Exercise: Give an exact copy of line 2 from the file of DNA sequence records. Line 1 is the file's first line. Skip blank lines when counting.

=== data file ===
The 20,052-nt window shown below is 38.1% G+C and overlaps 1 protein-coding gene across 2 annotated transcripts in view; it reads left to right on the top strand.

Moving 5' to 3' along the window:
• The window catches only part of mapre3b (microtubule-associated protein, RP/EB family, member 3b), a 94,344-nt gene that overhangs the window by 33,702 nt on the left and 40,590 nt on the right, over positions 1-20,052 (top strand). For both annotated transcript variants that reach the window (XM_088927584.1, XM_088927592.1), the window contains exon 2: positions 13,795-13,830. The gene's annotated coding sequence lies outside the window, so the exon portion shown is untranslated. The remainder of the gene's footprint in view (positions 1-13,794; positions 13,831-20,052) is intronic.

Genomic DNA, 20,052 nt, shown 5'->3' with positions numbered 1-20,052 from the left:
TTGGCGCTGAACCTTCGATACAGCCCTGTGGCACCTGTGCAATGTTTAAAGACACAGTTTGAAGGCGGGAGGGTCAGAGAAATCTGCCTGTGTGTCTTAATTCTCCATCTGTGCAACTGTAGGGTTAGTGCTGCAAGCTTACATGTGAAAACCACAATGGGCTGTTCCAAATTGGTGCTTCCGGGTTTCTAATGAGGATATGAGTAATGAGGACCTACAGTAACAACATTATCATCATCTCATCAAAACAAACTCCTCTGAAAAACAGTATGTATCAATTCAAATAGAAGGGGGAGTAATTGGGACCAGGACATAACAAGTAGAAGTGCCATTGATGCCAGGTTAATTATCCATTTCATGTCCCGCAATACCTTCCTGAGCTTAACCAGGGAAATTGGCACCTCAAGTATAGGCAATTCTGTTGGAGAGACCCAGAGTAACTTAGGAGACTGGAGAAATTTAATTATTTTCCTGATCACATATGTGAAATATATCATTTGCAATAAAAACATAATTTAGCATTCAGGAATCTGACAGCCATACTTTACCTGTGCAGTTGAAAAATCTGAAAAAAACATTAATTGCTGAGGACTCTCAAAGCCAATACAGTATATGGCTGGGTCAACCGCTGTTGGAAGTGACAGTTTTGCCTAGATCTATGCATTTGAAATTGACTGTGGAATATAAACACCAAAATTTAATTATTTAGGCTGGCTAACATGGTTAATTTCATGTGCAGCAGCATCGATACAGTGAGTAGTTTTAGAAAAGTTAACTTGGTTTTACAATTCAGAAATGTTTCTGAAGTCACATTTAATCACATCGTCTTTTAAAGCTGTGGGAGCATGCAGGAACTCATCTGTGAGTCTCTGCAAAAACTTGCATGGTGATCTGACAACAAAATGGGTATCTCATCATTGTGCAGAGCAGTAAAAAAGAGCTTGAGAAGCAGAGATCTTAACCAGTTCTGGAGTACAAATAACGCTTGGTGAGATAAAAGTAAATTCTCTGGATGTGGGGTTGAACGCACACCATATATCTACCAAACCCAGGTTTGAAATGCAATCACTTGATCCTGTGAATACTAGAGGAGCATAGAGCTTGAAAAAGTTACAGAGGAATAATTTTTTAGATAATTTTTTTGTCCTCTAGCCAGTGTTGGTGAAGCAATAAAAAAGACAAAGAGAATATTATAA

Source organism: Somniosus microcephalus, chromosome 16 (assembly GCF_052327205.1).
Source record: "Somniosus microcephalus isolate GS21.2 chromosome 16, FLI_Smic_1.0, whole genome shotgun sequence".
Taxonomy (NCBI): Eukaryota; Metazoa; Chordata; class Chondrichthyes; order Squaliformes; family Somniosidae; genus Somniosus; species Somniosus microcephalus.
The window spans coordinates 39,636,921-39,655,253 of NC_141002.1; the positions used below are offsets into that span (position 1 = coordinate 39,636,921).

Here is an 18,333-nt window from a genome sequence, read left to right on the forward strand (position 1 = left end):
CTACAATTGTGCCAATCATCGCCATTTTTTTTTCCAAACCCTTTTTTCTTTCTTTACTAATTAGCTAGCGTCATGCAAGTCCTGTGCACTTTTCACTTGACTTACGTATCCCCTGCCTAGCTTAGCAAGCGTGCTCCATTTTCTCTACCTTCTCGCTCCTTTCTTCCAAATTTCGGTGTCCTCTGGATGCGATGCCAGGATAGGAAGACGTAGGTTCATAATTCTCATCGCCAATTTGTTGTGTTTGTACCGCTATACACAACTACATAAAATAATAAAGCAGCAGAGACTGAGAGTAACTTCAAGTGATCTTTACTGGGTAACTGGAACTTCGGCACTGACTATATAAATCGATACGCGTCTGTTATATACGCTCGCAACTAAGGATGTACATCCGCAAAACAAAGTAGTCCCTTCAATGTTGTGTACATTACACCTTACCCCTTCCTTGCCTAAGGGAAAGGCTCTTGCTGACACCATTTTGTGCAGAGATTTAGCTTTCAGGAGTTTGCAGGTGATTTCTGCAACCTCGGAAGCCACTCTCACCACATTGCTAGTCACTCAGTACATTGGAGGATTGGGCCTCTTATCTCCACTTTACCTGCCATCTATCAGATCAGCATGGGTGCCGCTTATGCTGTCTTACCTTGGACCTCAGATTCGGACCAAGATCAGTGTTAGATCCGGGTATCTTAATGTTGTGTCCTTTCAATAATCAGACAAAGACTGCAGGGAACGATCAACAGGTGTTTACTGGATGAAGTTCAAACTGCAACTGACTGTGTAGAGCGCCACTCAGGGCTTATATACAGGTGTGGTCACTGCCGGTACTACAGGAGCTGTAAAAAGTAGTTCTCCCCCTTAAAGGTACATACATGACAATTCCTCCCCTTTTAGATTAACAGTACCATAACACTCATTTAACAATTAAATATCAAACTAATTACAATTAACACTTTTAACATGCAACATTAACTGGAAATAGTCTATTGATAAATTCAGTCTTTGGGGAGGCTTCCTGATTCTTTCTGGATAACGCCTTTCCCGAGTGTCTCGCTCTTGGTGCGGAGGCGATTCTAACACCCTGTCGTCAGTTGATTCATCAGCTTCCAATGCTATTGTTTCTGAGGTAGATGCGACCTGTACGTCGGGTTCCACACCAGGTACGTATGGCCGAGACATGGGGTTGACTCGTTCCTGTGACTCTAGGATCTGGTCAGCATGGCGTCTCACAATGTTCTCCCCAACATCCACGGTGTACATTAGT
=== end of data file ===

Moving 5' to 3' along the window: